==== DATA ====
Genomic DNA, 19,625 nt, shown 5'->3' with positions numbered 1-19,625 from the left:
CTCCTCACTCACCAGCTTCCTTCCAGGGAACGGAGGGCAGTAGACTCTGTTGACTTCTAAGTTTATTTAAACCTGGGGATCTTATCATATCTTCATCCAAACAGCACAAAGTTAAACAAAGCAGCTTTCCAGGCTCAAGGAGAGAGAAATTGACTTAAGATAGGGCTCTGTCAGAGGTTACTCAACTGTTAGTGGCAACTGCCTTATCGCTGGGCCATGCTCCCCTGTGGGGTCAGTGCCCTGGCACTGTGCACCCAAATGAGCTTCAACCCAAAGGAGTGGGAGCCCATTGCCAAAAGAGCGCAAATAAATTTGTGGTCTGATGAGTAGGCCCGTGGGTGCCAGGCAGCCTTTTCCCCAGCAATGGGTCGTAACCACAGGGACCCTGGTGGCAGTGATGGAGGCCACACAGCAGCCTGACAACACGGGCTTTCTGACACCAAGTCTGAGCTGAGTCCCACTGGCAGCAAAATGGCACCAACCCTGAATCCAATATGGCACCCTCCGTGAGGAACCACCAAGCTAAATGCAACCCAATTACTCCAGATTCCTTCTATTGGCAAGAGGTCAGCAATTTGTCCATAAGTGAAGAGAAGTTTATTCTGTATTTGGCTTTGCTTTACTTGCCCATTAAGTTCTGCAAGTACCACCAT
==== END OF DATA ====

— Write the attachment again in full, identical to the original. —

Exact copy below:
Genomic DNA, 19,625 nt, shown 5'->3' with positions numbered 1-19,625 from the left:
CTCCTCACTCACCAGCTTCCTTCCAGGGAACGGAGGGCAGTAGACTCTGTTGACTTCTAAGTTTATTTAAACCTGGGGATCTTATCATATCTTCATCCAAACAGCACAAAGTTAAACAAAGCAGCTTTCCAGGCTCAAGGAGAGAGAAATTGACTTAAGATAGGGCTCTGTCAGAGGTTACTCAACTGTTAGTGGCAACTGCCTTATCGCTGGGCCATGCTCCCCTGTGGGGTCAGTGCCCTGGCACTGTGCACCCAAATGAGCTTCAACCCAAAGGAGTGGGAGCCCATTGCCAAAAGAGCGCAAATAAATTTGTGGTCTGATGAGTAGGCCCGTGGGTGCCAGGCAGCCTTTTCCCCAGCAATGGGTCGTAACCACAGGGACCCTGGTGGCAGTGATGGAGGCCACACAGCAGCCTGACAACACGGGCTTTCTGACACCAAGTCTGAGCTGAGTCCCACTGGCAGCAAAATGGCACCAACCCTGAATCCAATATGGCACCCTCCGTGAGGAACCACCAAGCTAAATGCAACCCAATTACTCCAGATTCCTTCTATTGGCAAGAGGTCAGCAATTTGTCCATAAGTGAAGAGAAGTTTATTCTGTATTTGGCTTTGCTTTACTTGCCCATTAAGTTCTGCAAGTACCACCAT